Skip directly to site content Skip directly to page options Skip directly to A-Z link Skip directly to A-Z link Skip directly to A-Z link
Volume 20, Number 11—November 2014
Dispatch

Increasing Prevalence and Intensity of Foodborne Clonorchiasis, Hengxian County, China, 1989–2011

Men-Bao Qian, Ying-Dan Chen, Yi-Chao Yang, Ming-Fei Lu, Zhi-Hua Jiang, Kang Wei, Si-Liang Wei, Chang-Hai Zhou, Long-Qi Xu, and Xiao-Nong ZhouComments to Author 
Author affiliations: National Institute of Parasitic Diseases, Chinese Center for Disease Control and Prevention, Shanghai, China (M.-B. Qian, Y.-D. Chen, C.-H. Zhou, L.-Q. Xu, X.-N. Zhou); Key Laboratory of Parasite and Vector Biology, Ministry of Health, Shanghai (M.-B. Qian, X.-N. Zhou); Guangxi Center for Disease Control and Prevention, Nanning, China (Y.-C. Yang, Z.-H. Jiang); Hengxian Center for Disease Control and Prevention, Hengxian, China (M.-F. Lu, K. Wei, S.-L. Wei)

Cite This Article

Abstract

During 1989–2011, three parasitic disease surveys were conducted in Hengxian County, China, where soil-transmitted helminthiases and foodborne clonorchiasis are endemic. We compared the data and found that the prevalence of helminthiases decreased and the prevalence and intensity of clonorchiasis increased over time, especially among men. Clonorchiasis control/intervention measures are urgently needed in this area.

Soil-transmitted helminthiases (STHs), parasitic diseases of humans, are caused by a group of intestinal nematodes, including roundworms (Ascaris lumbricoides), whipworms (Trichuris trichiura), and hookworms (Ancylostoma duodenale and Necator americanus) (1,2). Clonorchiasis, another parasitic disease of humans, is caused by ingestion of raw freshwater fish harboring infective Clonorchis sinensis metacercariae (3,4). STHs and clonorchiasis are endemic to China. STHs occur mainly in western and southern China, where environmental conditions are more favorable to helminths and social infrastructure is limited; clonorchiasis occurs predominantly in southeastern and northeastern China, where residents commonly eat raw fish. According to 2 national parasitic disease surveys conducted during 1988–1992 and 2001–2004, the prevalence of STHs in China decreased from 53.6% to 19.6% and prevalence of clonorchiasis increased from 0.3% to 0.6% between surveys (5,6).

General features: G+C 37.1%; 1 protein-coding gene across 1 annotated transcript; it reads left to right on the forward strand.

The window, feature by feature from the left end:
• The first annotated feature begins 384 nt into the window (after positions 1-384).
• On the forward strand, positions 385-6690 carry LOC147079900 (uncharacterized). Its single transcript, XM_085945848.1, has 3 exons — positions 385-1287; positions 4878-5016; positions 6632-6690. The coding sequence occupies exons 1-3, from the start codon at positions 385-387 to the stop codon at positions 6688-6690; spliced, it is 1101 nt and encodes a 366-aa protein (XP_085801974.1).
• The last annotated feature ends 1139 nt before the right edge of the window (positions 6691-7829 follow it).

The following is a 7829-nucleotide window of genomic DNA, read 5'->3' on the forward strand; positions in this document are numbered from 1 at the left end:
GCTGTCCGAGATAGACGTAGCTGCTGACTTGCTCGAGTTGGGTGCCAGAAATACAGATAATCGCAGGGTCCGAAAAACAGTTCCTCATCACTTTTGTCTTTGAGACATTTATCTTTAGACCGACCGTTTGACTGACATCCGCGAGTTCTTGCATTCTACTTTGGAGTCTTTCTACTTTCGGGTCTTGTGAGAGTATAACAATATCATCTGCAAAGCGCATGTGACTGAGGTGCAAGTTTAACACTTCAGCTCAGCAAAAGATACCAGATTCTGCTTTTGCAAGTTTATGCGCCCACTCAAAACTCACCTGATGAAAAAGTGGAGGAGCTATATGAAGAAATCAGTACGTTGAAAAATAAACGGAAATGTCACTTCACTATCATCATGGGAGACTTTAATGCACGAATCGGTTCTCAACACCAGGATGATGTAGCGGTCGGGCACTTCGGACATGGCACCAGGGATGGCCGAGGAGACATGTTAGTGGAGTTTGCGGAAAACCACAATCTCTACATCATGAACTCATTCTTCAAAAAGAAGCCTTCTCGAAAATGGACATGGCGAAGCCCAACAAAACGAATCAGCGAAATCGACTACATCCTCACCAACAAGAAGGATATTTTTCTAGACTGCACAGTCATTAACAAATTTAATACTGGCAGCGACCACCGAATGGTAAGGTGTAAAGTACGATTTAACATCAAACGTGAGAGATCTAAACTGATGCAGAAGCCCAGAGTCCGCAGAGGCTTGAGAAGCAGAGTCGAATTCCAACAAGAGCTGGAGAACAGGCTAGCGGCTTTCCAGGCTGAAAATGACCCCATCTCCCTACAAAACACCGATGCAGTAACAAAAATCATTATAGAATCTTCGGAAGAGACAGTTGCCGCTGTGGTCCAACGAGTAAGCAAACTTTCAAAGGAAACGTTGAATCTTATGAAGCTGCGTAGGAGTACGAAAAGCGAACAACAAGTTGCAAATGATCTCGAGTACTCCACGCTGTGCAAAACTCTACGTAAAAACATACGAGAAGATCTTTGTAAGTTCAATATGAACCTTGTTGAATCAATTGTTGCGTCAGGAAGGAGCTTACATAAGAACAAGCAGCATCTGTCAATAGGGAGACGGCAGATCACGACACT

Hengxian County (2010 population 860,000 persons), located in southern China, was one of the areas sampled in 1989 (survey 1) and 2002 (survey 2), and a third survey was conducted in the county in 2011. We used data from surveys 1–3 to determine epidemiologic changes in STHs and clonorchiasis over time in Hengxian County.

The Study

Survey 1 sampled 1 natural village from each of 5 different towns in Hengxian County. (Towns in China have several administrative villages, the basic level of administration, which often comprise >1 natural villages) Each sampled natural village had 500–600 residents, all of whom were eligible for survey participation. The same procedures were followed in survey 2, but only 3 towns were sampled. Survey 3 sampled 8 towns and 3 administrative villages within each town. Dozens of households were surveyed from each administrative village, and all household members >5 years of age were eligible for participation; ≈200 villagers were selected in each administrative village. In each survey, a single fecal sample from each participant was used to prepare a Kato-Katz thick smear to determine the presence of helminths and count C. sinensis eggs.